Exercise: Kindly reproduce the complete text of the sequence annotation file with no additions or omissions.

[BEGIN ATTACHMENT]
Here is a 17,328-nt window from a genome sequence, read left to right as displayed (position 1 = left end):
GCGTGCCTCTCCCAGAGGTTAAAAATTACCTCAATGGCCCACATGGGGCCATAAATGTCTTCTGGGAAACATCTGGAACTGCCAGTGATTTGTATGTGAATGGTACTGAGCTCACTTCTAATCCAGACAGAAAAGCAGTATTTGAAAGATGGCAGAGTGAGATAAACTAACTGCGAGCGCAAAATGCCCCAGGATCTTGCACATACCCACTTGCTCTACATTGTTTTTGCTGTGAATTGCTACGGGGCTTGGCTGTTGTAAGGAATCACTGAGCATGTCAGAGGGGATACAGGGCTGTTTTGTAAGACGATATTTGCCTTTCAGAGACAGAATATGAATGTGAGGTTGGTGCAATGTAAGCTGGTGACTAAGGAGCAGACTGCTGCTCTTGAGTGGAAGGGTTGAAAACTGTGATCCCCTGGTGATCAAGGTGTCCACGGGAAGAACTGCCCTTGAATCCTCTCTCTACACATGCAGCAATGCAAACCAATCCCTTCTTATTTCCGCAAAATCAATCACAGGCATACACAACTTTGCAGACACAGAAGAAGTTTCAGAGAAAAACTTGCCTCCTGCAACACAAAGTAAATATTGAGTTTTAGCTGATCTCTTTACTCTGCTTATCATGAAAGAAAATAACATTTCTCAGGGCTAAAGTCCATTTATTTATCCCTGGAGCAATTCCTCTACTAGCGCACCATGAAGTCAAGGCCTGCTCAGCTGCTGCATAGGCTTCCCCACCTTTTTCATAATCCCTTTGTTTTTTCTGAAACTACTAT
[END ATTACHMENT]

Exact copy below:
Here is a 17,328-nt window from a genome sequence, read left to right as displayed (position 1 = left end):
GCGTGCCTCTCCCAGAGGTTAAAAATTACCTCAATGGCCCACATGGGGCCATAAATGTCTTCTGGGAAACATCTGGAACTGCCAGTGATTTGTATGTGAATGGTACTGAGCTCACTTCTAATCCAGACAGAAAAGCAGTATTTGAAAGATGGCAGAGTGAGATAAACTAACTGCGAGCGCAAAATGCCCCAGGATCTTGCACATACCCACTTGCTCTACATTGTTTTTGCTGTGAATTGCTACGGGGCTTGGCTGTTGTAAGGAATCACTGAGCATGTCAGAGGGGATACAGGGCTGTTTTGTAAGACGATATTTGCCTTTCAGAGACAGAATATGAATGTGAGGTTGGTGCAATGTAAGCTGGTGACTAAGGAGCAGACTGCTGCTCTTGAGTGGAAGGGTTGAAAACTGTGATCCCCTGGTGATCAAGGTGTCCACGGGAAGAACTGCCCTTGAATCCTCTCTCTACACATGCAGCAATGCAAACCAATCCCTTCTTATTTCCGCAAAATCAATCACAGGCATACACAACTTTGCAGACACAGAAGAAGTTTCAGAGAAAAACTTGCCTCCTGCAACACAAAGTAAATATTGAGTTTTAGCTGATCTCTTTACTCTGCTTATCATGAAAGAAAATAACATTTCTCAGGGCTAAAGTCCATTTATTTATCCCTGGAGCAATTCCTCTACTAGCGCACCATGAAGTCAAGGCCTGCTCAGCTGCTGCATAGGCTTCCCCACCTTTTTCATAATCCCTTTGTTTTTTCTGAAACTACTAT